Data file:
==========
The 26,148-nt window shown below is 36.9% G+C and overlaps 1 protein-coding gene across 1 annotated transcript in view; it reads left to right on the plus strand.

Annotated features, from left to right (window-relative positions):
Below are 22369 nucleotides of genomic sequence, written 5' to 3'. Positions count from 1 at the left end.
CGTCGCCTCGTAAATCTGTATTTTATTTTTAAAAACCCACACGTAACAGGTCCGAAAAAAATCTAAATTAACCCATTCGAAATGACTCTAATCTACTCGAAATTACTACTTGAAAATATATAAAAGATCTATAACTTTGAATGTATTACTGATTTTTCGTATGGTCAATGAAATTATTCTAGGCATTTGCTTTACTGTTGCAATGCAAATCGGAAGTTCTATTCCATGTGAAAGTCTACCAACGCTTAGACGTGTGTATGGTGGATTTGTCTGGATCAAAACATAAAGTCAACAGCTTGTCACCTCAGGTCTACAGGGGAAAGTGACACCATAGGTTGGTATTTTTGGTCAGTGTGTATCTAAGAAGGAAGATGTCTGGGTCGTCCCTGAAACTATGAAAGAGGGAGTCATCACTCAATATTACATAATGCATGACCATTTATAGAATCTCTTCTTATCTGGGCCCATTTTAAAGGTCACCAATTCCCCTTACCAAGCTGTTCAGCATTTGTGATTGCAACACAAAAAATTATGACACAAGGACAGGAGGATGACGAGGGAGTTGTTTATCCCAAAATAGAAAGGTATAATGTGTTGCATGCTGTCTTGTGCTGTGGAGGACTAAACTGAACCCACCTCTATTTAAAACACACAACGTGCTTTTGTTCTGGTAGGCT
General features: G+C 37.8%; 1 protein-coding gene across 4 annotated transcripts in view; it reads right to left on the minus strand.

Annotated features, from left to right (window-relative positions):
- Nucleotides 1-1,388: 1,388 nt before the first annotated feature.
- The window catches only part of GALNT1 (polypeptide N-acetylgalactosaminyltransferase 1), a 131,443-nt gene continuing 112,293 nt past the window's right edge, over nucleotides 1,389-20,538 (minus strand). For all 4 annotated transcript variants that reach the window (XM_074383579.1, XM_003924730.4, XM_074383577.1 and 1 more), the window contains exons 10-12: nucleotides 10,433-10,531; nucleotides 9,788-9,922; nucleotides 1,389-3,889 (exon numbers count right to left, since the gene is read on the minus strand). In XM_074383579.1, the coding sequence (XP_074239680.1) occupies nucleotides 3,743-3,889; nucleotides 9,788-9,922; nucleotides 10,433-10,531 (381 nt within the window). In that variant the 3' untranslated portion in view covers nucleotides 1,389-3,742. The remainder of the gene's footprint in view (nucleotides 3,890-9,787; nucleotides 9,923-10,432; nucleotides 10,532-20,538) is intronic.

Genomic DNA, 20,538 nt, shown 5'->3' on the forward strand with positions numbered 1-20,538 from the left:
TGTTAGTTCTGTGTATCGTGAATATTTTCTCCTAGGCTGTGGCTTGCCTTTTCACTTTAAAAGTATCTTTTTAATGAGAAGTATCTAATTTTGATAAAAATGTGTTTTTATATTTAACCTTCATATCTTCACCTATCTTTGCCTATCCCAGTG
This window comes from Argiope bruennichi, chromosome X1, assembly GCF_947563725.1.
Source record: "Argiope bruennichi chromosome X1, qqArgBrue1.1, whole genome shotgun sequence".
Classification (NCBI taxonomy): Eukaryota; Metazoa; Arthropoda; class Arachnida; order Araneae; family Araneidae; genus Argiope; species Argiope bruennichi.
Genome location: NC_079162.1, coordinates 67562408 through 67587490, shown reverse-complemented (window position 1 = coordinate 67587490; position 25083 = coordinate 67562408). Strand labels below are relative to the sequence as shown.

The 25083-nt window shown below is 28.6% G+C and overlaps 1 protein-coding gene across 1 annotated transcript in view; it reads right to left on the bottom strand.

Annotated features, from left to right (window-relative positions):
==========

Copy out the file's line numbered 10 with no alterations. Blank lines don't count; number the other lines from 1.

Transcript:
TGTTAGTTCTGTGTATCGTGAATATTTTCTCCTAGGCTGTGGCTTGCCTTTTCACTTTAAAAGTATCTTTTTAATGAGAAGTATCTAATTTTGATAAAAATGTGTTTTTATATTTAACCTTCATATCTTCACCTATCTTTGCCTATCCCAGTG